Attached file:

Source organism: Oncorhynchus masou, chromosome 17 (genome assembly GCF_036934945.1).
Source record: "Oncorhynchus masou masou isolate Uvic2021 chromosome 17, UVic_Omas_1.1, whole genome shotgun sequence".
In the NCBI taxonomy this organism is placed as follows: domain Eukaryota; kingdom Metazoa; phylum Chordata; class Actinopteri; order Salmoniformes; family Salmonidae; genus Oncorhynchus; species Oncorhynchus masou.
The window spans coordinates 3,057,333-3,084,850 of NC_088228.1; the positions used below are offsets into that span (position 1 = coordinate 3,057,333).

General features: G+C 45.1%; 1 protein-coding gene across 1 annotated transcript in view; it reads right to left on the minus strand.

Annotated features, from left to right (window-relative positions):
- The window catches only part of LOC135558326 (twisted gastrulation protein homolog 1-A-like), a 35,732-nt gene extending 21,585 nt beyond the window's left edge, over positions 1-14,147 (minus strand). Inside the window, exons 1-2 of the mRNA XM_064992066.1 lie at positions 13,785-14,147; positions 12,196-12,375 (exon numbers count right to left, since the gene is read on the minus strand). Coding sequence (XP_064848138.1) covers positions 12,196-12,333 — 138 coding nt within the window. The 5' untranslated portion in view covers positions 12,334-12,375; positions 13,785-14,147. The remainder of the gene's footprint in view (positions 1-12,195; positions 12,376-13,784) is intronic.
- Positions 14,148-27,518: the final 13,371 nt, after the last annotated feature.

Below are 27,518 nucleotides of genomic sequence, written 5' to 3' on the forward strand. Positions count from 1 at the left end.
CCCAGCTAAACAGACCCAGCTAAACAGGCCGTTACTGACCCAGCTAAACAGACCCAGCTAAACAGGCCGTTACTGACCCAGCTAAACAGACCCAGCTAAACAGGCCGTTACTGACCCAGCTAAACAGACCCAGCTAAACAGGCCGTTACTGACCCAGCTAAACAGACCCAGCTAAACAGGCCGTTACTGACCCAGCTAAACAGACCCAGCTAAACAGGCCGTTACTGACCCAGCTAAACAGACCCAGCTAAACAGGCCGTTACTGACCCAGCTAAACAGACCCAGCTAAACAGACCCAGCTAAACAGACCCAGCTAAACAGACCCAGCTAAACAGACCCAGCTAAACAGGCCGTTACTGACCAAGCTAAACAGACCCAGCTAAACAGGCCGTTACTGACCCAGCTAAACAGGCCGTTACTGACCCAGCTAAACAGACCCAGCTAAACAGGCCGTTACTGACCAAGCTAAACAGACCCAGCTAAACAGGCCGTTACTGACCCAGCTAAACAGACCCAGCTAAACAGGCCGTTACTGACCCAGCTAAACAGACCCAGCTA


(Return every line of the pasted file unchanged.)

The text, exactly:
Source organism: Oncorhynchus masou, chromosome 17 (genome assembly GCF_036934945.1).
Source record: "Oncorhynchus masou masou isolate Uvic2021 chromosome 17, UVic_Omas_1.1, whole genome shotgun sequence".
In the NCBI taxonomy this organism is placed as follows: domain Eukaryota; kingdom Metazoa; phylum Chordata; class Actinopteri; order Salmoniformes; family Salmonidae; genus Oncorhynchus; species Oncorhynchus masou.
The window spans coordinates 3,057,333-3,084,850 of NC_088228.1; the positions used below are offsets into that span (position 1 = coordinate 3,057,333).

General features: G+C 45.1%; 1 protein-coding gene across 1 annotated transcript in view; it reads right to left on the minus strand.

Annotated features, from left to right (window-relative positions):
- The window catches only part of LOC135558326 (twisted gastrulation protein homolog 1-A-like), a 35,732-nt gene extending 21,585 nt beyond the window's left edge, over positions 1-14,147 (minus strand). Inside the window, exons 1-2 of the mRNA XM_064992066.1 lie at positions 13,785-14,147; positions 12,196-12,375 (exon numbers count right to left, since the gene is read on the minus strand). Coding sequence (XP_064848138.1) covers positions 12,196-12,333 — 138 coding nt within the window. The 5' untranslated portion in view covers positions 12,334-12,375; positions 13,785-14,147. The remainder of the gene's footprint in view (positions 1-12,195; positions 12,376-13,784) is intronic.
- Positions 14,148-27,518: the final 13,371 nt, after the last annotated feature.

Below are 27,518 nucleotides of genomic sequence, written 5' to 3' on the forward strand. Positions count from 1 at the left end.
CCCAGCTAAACAGACCCAGCTAAACAGGCCGTTACTGACCCAGCTAAACAGACCCAGCTAAACAGGCCGTTACTGACCCAGCTAAACAGACCCAGCTAAACAGGCCGTTACTGACCCAGCTAAACAGACCCAGCTAAACAGGCCGTTACTGACCCAGCTAAACAGACCCAGCTAAACAGGCCGTTACTGACCCAGCTAAACAGACCCAGCTAAACAGGCCGTTACTGACCCAGCTAAACAGACCCAGCTAAACAGGCCGTTACTGACCCAGCTAAACAGACCCAGCTAAACAGACCCAGCTAAACAGACCCAGCTAAACAGACCCAGCTAAACAGACCCAGCTAAACAGGCCGTTACTGACCAAGCTAAACAGACCCAGCTAAACAGGCCGTTACTGACCCAGCTAAACAGGCCGTTACTGACCCAGCTAAACAGACCCAGCTAAACAGGCCGTTACTGACCAAGCTAAACAGACCCAGCTAAACAGGCCGTTACTGACCCAGCTAAACAGACCCAGCTAAACAGGCCGTTACTGACCCAGCTAAACAGACCCAGCTA